Last week Microsoft released a new command line tool in the Microsoft Store. It requires running Windows Version 2004.
Last year when I was importing pictures from a camera memory card, the import program crashed. It only managed to import a few of the pictures, but it deleted all of the pictures from the memory card.
Because of my long history understanding how file systems work, I knew that the pictures were likely still on the card, just not in the directory system I couldn’t find a tool at the time to recover the files. I’d put a label on the card and set it aside. As soon as I heard about this program I installed it and tried it out on the memory card.
The funny thing is that it recovered several thousand images, going back several years. I ran it in signature mode, looking for jpeg files. In doing that, It’s just looking at all the data blocks on the drive, looking for jpeg files.
This time I used Adobe Lightroom CC to import the images and group them by the embedded EXIF data. Looking at the details, the photos that got deleted by mistake were likely from 10/28/2018. All of the photos attributed to 06/29/2020 are missing exifdata, and are just recorded as the date they were recovered.
This is a good reminder that you probably don’t want to throw away old digital media, even when you think you’ve gotten rid of all incriminating data.
Sometimes I go to a place I’ve been before and my computer remembers the WiFi password while my brain does not. The following Windows PowerShell commands will display most of the remembered passwords.
netsh wlan show profiles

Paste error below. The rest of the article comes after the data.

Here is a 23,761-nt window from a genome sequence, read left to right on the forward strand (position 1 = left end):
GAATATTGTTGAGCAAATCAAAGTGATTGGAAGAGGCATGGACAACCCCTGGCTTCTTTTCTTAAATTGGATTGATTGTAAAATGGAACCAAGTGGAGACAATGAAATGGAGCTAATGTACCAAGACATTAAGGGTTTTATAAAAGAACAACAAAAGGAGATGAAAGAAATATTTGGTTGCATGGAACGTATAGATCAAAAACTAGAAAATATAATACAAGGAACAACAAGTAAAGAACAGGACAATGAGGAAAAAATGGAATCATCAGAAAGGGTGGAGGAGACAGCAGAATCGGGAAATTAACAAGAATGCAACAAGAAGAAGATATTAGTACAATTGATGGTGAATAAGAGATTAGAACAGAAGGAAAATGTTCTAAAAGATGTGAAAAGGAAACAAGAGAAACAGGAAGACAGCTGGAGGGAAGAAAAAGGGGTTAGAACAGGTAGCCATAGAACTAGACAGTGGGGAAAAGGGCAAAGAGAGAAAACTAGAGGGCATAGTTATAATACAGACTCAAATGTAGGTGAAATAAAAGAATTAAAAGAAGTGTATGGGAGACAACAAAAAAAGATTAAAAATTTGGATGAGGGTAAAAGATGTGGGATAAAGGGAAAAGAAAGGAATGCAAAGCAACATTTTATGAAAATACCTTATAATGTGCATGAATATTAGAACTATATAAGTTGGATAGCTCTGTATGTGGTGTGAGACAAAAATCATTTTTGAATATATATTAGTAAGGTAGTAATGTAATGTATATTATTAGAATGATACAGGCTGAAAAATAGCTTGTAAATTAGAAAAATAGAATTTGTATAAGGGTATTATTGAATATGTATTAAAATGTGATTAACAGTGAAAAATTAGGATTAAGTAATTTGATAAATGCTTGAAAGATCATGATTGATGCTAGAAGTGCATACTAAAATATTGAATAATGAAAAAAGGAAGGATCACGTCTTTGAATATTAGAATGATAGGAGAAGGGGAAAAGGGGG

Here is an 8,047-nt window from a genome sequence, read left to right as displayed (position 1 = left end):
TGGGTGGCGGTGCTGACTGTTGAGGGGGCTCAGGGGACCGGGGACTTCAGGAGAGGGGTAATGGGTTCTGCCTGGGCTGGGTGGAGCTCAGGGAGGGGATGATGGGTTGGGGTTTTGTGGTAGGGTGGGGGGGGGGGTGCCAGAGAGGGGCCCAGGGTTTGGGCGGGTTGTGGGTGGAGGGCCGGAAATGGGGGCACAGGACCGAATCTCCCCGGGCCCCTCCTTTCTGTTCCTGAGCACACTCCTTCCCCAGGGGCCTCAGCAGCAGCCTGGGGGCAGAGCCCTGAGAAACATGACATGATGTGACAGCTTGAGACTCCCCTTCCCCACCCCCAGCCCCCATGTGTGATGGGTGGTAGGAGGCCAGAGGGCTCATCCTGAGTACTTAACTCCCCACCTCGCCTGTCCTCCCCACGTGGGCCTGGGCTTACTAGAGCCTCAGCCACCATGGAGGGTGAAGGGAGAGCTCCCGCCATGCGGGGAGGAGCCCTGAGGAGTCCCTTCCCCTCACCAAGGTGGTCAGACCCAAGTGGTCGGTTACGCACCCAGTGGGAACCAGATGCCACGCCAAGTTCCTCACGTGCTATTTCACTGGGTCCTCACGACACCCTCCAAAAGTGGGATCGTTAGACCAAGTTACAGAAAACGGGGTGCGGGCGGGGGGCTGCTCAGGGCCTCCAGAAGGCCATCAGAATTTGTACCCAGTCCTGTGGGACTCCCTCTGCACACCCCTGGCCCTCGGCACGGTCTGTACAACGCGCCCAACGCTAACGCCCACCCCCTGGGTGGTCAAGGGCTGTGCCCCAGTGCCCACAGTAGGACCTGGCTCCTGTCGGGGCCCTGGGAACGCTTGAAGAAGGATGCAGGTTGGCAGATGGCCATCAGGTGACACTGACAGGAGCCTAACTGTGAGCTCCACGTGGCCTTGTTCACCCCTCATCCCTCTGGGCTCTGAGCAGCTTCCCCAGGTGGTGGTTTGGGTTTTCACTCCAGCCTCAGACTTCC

netsh wlan show profiles name=’ProfileToDisplay’ key=clear
The first command displays all of the networks your computer has remembered. It can be rather long if you’ve had your computer for several years and done a reasonable amount of traveling and using WiFi in strange locations.
The second command takes the profile name that you retrieved with the first command and displays details of the selected profile. The password is displayed as the Key Content section of the Security settings.
I have IPv6 set up and running on my home network, but there was some testing I wanted to run remotely. My local Starbucks WiFi isn’t running IPv6 according to my quick test with https://test-ipv6.com/
The same test from my iPhone on TMobile shows it’s running IPv6 by default.
I had read somewhere that Apple supported IPv6 on the personal hotspot through a loophole in the netmask routing algorithms used by most providers..
When I tested the local network connection on my computer while connected to the Apple Personal Hotspot, it appeared to be running IPv6.
Unfortunately when I connected to my phone from my computer via the personal hotspot, I wasn’t able to get positive IPv6 results. Obviously the hotspot was working since I was able to get to the test site via IPv4 without issues.